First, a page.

Another lesson that I have learned from having this disease is humility. Now, many people that know me may believe that I am a humble person. After all, I do not like to talk about myself or rave about my accomplishments in life, because that just does not fit my character. But my outward display of modesty is just a disguise for an inner arrogance that God has revealed to me, an arrogance birthed in the many obstacles I have overcome in this life. It started with the muscles.
In the tenth grade, I was a weak and lanky kid lost in a big school where I knew very few people. And I got teased a lot. So I transformed myself. I gained thirty pounds in one year, and most of it was muscle. The teasing didn’t completely cease but the episodes certainly became less frequent. And, when, in the eleventh grade, I decided that I wanted to go to college, my guidance counselor said that I would need an excellent SAT score to offset my lack of college prep courses. So I began to read prolifically, looking up the definition of every word I did not know. And, since I had only had basic algebra and geometry classes, I bought advanced mathematics books from the bookstore and studied them profusely. My SAT score was one of the top fifty scores in my class of 700. I even took it twice just to prove that my score was no fluke. Both scores were almost identical. And then there was the asthma. Most people don’t even know I have asthma, because I refused to allow asthma to prevent me from being in cardiovascular shape. I would stick an inhaler in my pocket and run as far as I could before having an asthma attack. Then, I would stop, rest for a while, and return home. I did this until I could run several miles without having an attack. And, when I returned to college in my mid-thirties, even though I had two children and a job, I finished with a 3.8 GPA, second in my class. These accomplishments had given me an abundance of confidence in my abilities, perhaps too much. In fact, even while I was listening to the doctor deliver my diagnosis and explain, in detail, what was going to happen to me in the future, I did not believe him. Maybe that stuff would happen to normal people, but not me, not Jeff Wiles. Little did I know how defenseless this disease would make me feel. I thought it would just be another obstacle to overcome. But I could not fight the progression of this disease. And I realize now that I am going to have to rely on God’s courage and strength to conquer this obstacle. My strength is not enough.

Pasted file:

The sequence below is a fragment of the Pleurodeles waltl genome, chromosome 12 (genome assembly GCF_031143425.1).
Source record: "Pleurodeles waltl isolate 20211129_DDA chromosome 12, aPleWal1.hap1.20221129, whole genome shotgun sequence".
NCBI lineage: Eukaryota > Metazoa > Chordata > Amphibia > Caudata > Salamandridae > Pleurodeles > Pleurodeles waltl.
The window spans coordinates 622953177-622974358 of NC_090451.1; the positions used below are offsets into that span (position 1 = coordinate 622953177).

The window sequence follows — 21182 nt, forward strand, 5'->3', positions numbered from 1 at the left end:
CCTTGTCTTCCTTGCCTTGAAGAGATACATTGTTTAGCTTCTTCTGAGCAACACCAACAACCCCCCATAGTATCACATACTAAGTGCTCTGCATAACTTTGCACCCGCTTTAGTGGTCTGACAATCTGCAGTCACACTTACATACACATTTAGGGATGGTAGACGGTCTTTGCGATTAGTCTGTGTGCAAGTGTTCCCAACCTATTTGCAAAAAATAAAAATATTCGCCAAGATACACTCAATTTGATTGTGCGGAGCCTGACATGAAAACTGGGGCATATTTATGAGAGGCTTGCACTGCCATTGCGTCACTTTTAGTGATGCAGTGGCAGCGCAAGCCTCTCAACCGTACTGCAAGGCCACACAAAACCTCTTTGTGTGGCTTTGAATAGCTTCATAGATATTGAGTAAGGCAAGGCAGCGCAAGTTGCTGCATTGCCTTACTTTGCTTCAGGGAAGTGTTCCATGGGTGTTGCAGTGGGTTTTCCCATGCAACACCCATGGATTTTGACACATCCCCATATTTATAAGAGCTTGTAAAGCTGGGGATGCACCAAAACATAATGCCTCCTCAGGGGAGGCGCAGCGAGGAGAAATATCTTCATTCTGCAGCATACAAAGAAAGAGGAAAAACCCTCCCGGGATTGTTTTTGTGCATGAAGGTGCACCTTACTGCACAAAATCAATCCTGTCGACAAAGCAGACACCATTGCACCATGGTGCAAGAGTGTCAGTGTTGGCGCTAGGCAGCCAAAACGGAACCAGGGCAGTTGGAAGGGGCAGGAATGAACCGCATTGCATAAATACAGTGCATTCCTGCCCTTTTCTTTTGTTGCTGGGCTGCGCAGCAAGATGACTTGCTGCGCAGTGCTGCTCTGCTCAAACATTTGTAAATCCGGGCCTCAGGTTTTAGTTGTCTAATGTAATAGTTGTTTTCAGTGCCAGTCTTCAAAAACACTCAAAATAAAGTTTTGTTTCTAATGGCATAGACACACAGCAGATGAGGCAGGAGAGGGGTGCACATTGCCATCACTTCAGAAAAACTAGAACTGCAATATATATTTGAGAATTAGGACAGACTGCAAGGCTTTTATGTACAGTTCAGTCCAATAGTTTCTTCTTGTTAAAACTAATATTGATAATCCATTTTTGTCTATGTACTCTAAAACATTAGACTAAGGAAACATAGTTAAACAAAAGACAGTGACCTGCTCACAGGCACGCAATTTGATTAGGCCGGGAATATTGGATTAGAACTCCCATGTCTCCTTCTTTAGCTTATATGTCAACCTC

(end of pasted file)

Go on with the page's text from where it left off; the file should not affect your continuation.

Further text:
Jeff's youngest, Carson
Now, I do not mean to imply that having some level of confidence in your self and your abilities is wrong. But sometimes (and I think this was true in my life), we become more reliant on self and less reliant on God. But, no matter how strong you are physically or the level of your wisdom or the security of your finances, there will most likely enter into your life situations you are not prepared to handle, situations you will have to place into the hands of an Almighty God who has no limitations on earth or in heaven. God has a way of humbling us, of reminding us who we are and who He is. Sometimes we forget. I know I did.
Jeff's wife, Kristi
And so here I am, forty-four years old, with Parkinson’s Disease, an incurable disease that will continue to progress. I would like to claim that I have adapted well to living with the disease. I would like to claim that I have followed the common adage about letting go and letting God. But that would be a dishonest assertion. Accepting that I cannot do some things that I once enjoyed doing is still difficult for me. Seeing the financial burden that my medical condition has placed upon my family is still difficult for me. Knowing that I will never be able to give my wife all I wanted to give her is still difficult for me to accept. And then there are the sixteen pills I have to take each day, and the side effects that are sometimes detrimental. So, as much as I would like to say I have peace about my condition, I cannot say that. But I can say this – I still believe in my God. And I know that He brought my wife and me together for a reason. And, even though I do not understand why this tremendous burden has been placed upon us, I have to remember the words of Proverbs 3:5 – Trust in the Lord with all thine heart and lean not on thine own understanding. That is hard for me to do sometimes, but I would rather be suffering with Parkinson’s Disease knowing that Christ is my Savior than being in great health and living in sin. I can die with Parkinson’s Disease and still go to heaven. I cannot die in sin and go to heaven. So, on those days when I am sitting around feeling sorry for myself, I try to comfort myself with that thought – I am going to heaven, no matter how much suffering I endure here upon this earth. And, like Paul said in Romans 8:18 – the sufferings of this present time are not worthy to be compared with the glory which shall be revealed in us when we reach our heavenly home. And knowing that – knowing where I am going – makes it much easier to deal with where I am at.
If you are interested in Jeff's book, you can order it here: The Godless Sky